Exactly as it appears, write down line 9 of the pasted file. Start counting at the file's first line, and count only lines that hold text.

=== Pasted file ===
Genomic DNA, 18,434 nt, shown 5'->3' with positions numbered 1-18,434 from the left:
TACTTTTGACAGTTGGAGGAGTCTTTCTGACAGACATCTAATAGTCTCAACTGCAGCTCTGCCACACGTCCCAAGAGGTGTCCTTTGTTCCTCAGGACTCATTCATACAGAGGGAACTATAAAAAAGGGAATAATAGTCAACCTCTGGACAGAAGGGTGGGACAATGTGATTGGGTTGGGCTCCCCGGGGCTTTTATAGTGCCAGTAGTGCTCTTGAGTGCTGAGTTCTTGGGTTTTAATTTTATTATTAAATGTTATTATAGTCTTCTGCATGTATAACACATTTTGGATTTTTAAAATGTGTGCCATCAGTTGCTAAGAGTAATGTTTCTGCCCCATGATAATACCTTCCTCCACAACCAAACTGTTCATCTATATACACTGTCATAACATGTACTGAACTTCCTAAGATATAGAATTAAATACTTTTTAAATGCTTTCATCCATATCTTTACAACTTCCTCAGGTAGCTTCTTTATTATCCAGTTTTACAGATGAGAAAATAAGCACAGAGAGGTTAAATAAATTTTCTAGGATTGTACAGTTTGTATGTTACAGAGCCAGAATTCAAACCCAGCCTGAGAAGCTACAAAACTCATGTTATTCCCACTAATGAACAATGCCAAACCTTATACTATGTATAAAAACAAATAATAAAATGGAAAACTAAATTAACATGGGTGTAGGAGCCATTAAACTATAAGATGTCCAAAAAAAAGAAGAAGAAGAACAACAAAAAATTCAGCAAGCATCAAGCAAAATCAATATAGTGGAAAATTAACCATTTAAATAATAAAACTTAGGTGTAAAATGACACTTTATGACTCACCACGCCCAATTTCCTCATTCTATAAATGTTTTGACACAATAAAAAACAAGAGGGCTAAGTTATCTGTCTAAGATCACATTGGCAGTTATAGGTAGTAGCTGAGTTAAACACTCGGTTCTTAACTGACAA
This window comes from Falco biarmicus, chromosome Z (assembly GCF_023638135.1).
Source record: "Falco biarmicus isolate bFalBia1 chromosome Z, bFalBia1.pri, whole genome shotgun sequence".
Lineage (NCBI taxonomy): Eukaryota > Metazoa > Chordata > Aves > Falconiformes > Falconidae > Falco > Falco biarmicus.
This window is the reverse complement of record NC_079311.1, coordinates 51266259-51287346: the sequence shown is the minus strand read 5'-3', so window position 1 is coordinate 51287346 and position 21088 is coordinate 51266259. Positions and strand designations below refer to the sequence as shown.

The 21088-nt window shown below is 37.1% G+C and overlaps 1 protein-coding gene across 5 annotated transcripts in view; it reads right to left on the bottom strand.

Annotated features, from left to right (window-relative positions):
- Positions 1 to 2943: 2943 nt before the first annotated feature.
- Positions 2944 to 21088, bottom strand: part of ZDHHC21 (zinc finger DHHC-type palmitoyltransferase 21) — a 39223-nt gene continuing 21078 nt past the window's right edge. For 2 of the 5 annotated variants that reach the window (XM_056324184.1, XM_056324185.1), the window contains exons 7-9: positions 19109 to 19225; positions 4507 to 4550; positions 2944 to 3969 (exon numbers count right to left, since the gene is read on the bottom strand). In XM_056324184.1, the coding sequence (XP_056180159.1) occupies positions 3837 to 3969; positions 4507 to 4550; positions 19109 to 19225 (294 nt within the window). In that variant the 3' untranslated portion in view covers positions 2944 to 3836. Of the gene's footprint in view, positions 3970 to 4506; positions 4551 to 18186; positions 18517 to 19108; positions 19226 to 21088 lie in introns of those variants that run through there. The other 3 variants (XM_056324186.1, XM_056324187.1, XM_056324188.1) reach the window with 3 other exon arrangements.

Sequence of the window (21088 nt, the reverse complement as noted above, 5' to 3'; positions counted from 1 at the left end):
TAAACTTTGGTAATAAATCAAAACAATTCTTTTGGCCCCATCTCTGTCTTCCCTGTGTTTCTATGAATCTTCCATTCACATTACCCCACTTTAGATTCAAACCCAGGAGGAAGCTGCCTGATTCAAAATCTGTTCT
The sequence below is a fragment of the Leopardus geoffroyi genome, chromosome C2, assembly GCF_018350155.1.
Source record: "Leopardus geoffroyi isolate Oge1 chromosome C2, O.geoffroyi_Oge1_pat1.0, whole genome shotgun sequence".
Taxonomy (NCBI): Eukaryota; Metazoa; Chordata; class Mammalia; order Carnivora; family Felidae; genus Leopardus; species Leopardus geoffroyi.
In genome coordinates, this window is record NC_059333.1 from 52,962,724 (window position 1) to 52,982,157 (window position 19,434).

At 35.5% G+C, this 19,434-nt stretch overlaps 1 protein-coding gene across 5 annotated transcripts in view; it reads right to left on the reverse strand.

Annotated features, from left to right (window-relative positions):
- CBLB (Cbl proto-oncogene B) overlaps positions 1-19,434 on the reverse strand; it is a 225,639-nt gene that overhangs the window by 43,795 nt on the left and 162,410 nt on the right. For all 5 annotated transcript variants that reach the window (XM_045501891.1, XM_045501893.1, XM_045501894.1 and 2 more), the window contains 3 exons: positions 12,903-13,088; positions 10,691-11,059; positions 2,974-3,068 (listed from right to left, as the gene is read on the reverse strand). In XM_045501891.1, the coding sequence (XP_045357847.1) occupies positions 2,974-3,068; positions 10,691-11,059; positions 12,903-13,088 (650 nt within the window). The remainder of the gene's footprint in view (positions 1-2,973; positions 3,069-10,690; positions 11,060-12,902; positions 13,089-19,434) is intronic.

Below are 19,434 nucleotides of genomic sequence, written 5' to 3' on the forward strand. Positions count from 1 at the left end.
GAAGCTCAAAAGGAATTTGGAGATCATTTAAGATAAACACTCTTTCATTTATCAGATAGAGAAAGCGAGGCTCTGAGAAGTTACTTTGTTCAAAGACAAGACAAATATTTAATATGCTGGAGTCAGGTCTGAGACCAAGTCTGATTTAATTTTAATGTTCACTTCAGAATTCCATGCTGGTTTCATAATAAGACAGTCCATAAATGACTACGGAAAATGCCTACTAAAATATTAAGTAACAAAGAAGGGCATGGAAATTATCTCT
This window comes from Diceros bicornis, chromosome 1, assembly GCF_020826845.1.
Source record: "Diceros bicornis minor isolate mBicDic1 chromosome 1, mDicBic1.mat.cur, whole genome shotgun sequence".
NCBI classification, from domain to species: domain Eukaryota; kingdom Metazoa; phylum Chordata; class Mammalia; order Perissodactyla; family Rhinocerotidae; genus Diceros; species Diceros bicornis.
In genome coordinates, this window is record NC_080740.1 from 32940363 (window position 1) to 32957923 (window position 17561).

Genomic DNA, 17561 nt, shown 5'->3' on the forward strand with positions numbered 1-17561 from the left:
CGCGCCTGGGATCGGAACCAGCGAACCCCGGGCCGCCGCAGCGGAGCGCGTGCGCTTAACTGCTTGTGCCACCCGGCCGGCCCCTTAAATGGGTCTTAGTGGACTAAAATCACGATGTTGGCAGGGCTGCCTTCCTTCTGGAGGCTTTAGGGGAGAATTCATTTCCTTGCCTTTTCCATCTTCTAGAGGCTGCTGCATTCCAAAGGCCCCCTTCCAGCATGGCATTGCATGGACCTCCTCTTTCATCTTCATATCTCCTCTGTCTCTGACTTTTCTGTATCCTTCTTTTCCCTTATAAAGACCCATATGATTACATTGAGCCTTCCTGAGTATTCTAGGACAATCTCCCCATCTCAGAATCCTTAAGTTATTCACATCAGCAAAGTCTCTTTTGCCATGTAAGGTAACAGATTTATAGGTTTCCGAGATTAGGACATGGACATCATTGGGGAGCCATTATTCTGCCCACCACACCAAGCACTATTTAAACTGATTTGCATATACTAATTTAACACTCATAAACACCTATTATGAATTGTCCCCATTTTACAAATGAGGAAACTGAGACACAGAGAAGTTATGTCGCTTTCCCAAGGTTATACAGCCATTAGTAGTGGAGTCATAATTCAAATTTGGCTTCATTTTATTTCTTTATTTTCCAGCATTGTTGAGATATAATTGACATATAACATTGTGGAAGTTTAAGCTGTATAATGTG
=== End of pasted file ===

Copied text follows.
- Positions 1 to 2943: 2943 nt before the first annotated feature.